Early Childhood Education
Pratt, Caroline (1867-1954)
Caroline Pratt, with colleagues Lucy Sprague Mitchell and Harriet Johnson, founded the City and Country School in New York City in 1921. Pratt’s distinctive educational philosophy, derived from direct observation of children, emphasized learning through play, field trips, open-ended materials, and children’s self-directed planning and problem-solving. Pratt advocated the use of wooden blocks and carpentry in programs for young children and is credited with designing the first set of unit blocks in 1943.
Born in Fayetteville, New York, “Carrie,” as she was known to her family, spent her early years participating in activities typical of village life after the end of the Civil War. Intellectually precocious, she attended local schools and taught for five years in the Fayetteville Union Free School after graduation. Pratt obtained a scholarship to begin kindergarten training at Columbia University in 1892. Soon disenchanted with Friedrich Froebel’s philosophy (which then dominated the field), Pratt decided to pursue manual training instead. During her formative years at Columbia, Pratt observed children using the Patty Smith Hill Blocks and, equally significant, learned to use tools and work with wood.
After traveling abroad to study Swedish slojd (wood working or handwork), Pratt moved to Philadelphia, Pennsylvania, where she taught for several years (1894-1901). While in Philadelphia, Pratt encountered the problems of industrialization and became involved in social reform, most notably through her friend Helen Marot, a Quaker activist and social critic. Marot became Pratt’s mentor and lifelong companion; their close association endured until Marot died of a heart attack in 1940. Their Massachusetts homes—first a farmhouse in the Berkshire Mountains and later a cottage on Memensha Pond on Martha’s Vineyard—provided summer havens for like-minded friends and visitors. Pratt and Marot envisioned a world where educators and reformers would work in tandem to create thinking, responsible adults whose contributions, eventually, would improve society.
Social justice suffused Pratt’s work, beginning at Hartley House, a settlement program where she taught carpentry after moving to New York in 1901. By 1914, Pratt had founded the Play School, a program where, she emphasized, experiments were done by children not to children (in contrast to Thorndike’s “stimulus-response” experiments at nearby Columbia).
Pratt involved Greenwich Village artists (including Jackson and Charles Pollack) in teaching children. The Play School faculty also compiled collections of artwork to document children’s growth. Pratt’s resident artists and her documentation methods anticipated practices that are now associated with the Reggio Emilia preschools.
Caroline Pratt also emphasized field trips and dramatic play. The Play School curriculum often included “absorbing trips,” experiences that lent themselves to reenactment and further play to deepen understanding. Her descriptions of excursions to the marketplace, construction sites, train stations, firehouses, and other places of interest firmly established the field trip as an important component of quality educational programming.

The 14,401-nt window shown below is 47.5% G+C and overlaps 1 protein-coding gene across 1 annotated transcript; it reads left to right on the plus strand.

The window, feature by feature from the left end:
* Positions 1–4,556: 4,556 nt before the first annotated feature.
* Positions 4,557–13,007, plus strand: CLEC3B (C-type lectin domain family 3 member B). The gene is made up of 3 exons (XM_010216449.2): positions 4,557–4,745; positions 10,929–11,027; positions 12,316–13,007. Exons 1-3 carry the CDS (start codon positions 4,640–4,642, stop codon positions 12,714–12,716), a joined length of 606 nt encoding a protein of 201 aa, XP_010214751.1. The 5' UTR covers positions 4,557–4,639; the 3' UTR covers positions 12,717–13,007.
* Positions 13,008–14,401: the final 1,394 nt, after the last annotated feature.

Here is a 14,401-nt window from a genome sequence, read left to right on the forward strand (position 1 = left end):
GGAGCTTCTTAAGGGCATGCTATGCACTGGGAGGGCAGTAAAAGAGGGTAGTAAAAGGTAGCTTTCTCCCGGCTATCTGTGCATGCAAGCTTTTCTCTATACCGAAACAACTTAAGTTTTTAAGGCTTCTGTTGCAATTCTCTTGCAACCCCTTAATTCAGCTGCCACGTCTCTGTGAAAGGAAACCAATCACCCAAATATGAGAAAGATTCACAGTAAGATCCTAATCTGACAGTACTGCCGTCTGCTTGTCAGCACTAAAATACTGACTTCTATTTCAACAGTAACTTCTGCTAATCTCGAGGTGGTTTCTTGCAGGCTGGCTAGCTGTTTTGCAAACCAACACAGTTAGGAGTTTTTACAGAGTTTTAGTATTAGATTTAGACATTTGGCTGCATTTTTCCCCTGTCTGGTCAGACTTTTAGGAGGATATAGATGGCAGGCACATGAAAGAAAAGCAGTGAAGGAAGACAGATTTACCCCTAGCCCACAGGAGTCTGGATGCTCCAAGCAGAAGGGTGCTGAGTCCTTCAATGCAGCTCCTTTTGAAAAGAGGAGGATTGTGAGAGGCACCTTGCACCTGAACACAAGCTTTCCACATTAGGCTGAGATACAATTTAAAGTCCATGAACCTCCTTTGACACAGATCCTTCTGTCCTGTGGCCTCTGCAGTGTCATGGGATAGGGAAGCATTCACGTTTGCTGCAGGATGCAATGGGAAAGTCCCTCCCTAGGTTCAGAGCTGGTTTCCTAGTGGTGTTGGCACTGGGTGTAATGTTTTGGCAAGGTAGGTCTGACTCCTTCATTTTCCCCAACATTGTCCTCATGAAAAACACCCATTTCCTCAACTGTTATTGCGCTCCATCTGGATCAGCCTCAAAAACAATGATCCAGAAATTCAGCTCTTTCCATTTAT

Pratt provided simple materials for children to use as they reenacted their adventures. Paper, clay, string, wood, and other malleable materials—transformed into dramatic play props—contrasted sharply with the highly structured pedagogical materials of the day, for example, the Froebellian gifts and Maria Montessori’s didactic materials. Pratt’s materials demanded use of the imagination; yielded readily to children’s play ideas; and provided an infinite number and variety of opportunities for expression.
Pratt’s natural, hardwood blocks were intended for use by children of all ages. Noted for their mathematical properties and precision, the blocks designed by Pratt set a standard for manufacturing that survives today. Pratt also designed the first wooden block play accessories, including Do-Withs (jointed people and animal figures) and Wedgie People (community workers and family members). The Art of Blockbuilding (Johnson, 1933) and The Block Book (Hirsch, 1974; 1984) described the value of unit blocks for children.
Pratt’s New York Times obituary (June 7, 1954) lauded her pioneering work in education. The inscription on her gravestone in Fayetteville, New York, reads “I learn from children,” the title of her best-known book.
Further Readings: Caroline Pratt, educator, dead [obituary]. The New York Times, June 7, 1954. Hirsch, Elizabeth, ed. (1974; 1984). The block book. Washington, DC: NAEYC; Johnson, Harriet (1933). The art of block building. New York: The John Day Co.; Pratt, Caroline (1948). I learn from children. New York: Simon and Schuster; Pratt, Caroline, and Stanton, Jessie (1926). Before books. New York: Adelphi; Pratt, Caroline, and Lula E. Wright (1924). Experimental practice in the city and country school. New York: E. P. Dutton; Wolfe, Jennifer (2002). Learning from the past: Historical voices in early childhood education. Mayerthorpe, Alberta: Piney Branch Press.
Ann C. Benjamin